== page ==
Foreclosure in 92532>Question Details

Joe Anthony, Home Seller in 92532

I own a home in a area where there are many foreclosures and homes for sale below market, so that make my home

Asked by Joe Anthony, 92532 Wed Feb 6, 2008

worth less than I owe.. An addtion to that I had a accident where it put me out of work and now I'm behind in payments, what are my option?
What's a short sale?

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Answers

4
I know of no exceptions to the policy of almost every bank and mortgage lender to require proof of financial hardship before allowing a residential short sale, and entirely forgiving the borrowers debt.

An accident combined with unemployment sounds like a financial hardship to me. The bank will require it to be thoroughly documented.


The article linked below tells you a little about the patience and risk tolerance required from a seller and the buyer in a short sale situation. My opinion of short sales for buyers? High Risk, Low Reward.

Web Reference
http://www.brokeragentnews.com/news/residential/2008_2/2_4_2…

To sum up the article. 1. Buyer waits a long time for the bank to anything. 2. Buyer has to sign banks counteroffer that is full of anti-consumer clauses. 3. Buyer has to pay nearly full market value. (discount, if any is much tinier than you think it will be) 4. Bank can cancel the sale at any time up until close of escrow, with no consequence to the bank and no compensation to the buyer


In my not so humble opinion The reasons why the failure is above 80% are:

1. Many sellers don't qualify, they think that being upside down and hating it is enough.
You must also be undergoing hardship not of your own making. such as illness, unemployment or natural disaster. - this sounds like Joes situation.

2. Prospective buyers think that these are bargains, so very few buyers offer close to full market value. The banks will not approve sales at huge discounts, tiny discounts: yes.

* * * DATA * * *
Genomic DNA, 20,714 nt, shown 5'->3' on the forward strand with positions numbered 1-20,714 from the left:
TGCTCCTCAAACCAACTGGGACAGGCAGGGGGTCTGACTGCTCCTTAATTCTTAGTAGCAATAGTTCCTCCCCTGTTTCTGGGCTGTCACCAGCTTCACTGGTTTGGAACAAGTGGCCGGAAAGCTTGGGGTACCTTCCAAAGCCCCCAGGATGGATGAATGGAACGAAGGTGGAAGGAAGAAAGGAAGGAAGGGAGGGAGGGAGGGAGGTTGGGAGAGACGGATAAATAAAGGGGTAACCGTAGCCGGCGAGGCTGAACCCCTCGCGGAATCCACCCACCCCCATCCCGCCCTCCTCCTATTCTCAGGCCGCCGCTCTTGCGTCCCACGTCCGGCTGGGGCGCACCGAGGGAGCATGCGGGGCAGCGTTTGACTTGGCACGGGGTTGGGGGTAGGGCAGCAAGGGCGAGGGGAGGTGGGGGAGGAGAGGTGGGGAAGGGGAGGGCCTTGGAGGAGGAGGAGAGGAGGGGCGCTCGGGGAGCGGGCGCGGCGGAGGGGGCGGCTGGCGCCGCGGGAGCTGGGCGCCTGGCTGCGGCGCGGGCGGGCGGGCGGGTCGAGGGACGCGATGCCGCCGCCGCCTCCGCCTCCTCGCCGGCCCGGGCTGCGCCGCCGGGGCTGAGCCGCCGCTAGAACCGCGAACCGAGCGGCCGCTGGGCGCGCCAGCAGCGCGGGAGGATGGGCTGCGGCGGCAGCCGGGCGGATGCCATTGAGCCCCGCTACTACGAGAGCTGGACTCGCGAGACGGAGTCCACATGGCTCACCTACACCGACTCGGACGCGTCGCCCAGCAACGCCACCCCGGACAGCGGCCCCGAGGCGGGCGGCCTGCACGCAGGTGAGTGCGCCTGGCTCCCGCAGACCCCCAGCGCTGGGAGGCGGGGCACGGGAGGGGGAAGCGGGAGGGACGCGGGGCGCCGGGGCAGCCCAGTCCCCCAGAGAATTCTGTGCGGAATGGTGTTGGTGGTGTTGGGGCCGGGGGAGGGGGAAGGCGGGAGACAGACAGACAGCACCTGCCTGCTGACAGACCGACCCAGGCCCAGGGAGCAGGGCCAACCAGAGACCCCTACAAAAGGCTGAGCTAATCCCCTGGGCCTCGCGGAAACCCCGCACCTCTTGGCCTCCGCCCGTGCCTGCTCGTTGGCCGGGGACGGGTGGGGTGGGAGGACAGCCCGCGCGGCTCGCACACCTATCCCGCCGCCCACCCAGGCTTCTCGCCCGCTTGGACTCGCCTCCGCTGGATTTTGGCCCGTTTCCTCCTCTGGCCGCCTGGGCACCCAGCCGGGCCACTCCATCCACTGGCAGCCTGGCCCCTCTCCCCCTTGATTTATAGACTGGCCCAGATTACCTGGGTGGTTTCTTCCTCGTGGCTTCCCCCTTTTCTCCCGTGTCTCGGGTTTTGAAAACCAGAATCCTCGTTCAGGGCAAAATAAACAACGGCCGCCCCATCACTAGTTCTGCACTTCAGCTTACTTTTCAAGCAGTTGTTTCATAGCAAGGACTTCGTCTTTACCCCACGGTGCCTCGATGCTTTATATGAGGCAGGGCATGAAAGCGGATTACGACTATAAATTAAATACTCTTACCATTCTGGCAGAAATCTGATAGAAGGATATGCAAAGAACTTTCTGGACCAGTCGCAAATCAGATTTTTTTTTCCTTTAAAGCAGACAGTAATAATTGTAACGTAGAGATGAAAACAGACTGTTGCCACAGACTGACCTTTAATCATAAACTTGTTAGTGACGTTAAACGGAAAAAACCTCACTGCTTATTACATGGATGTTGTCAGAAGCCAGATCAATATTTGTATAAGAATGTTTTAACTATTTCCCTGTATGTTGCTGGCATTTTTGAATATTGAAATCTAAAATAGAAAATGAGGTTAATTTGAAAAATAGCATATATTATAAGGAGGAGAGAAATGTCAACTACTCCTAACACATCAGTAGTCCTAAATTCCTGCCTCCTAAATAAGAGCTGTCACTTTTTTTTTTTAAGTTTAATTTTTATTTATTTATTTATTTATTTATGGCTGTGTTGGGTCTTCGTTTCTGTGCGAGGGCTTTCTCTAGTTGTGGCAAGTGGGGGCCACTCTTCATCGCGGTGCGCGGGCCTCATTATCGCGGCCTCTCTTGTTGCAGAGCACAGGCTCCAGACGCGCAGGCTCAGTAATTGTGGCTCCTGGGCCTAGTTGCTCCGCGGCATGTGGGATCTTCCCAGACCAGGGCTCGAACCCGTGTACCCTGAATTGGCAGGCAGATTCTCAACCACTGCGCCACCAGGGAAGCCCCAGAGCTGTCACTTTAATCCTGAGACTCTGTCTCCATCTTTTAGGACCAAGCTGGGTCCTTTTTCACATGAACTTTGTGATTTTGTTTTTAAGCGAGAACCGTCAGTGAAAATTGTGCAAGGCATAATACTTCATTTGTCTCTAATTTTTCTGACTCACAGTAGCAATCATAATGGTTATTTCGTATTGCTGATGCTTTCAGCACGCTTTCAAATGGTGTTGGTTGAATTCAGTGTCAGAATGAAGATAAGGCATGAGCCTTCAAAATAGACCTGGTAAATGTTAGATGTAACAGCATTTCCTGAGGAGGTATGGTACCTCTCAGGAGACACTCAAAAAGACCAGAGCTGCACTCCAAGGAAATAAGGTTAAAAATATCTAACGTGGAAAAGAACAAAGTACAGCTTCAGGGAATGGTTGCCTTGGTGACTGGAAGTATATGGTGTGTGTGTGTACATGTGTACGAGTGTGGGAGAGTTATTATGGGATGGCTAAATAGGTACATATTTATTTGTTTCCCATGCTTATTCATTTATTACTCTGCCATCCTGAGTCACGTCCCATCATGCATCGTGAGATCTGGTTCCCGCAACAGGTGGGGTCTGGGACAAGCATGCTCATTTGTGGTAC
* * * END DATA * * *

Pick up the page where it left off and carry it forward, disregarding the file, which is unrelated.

3. The wait, 4. the paperwork, the wait 5. the anti-buyer addenda, the long wait 6. the uncertainty of the sale, still waiting 7. the perception, if not a reality, of bad faith dealing by the bank loss mitigation managers.

I linked below to an article in Broker Agent News by Steve Stovall. He gives a pretty good description of the short sale process, seller, property, paperwork, and buyer requirements
0 votes Thank Flag Link Fri Feb 8, 2008
Jim Walker, Real Estate Pro in Carmichael, CA
MVP'08
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Dot, That is some great advice you gave Joe.
0 votes Thank Flag Link Wed Feb 6, 2008
Joe, you can call the loss mitigation department of your bank/lender. I know of someone who did this today. She owes 4 payments and tomorrow would be the date of her breach.

She was able to pull one payment together and they put her on a payment plan to get caught up. Would that help you in your situation? You can also ask them to lower your interest rate and many times they will do that. They would much rather work things out with you than to have another foreclosure on their books.

The lady I know that did this called and spoke to one gentleman in that department and didn't get things worked out. I told her to immediately call back and speak to someone else. She was fortunate enough to talk to a very caring gentleman who worked it out for her.

Sometimes you just have to swallow any pride that you have and "take the bull by the horns" and tell a perfect stranger your situation - some of those strangers have the power to help you!

Hope this helps!
Web Reference: http://www.DotChance.com
0 votes Thank Flag Link Wed Feb 6, 2008
A short sale is where you ask the bank to ok a sale for less than you owe. ( in a nut shell )
Web Reference: http://www.soldnew.com
0 votes Thank Flag Link Wed Feb 6, 2008
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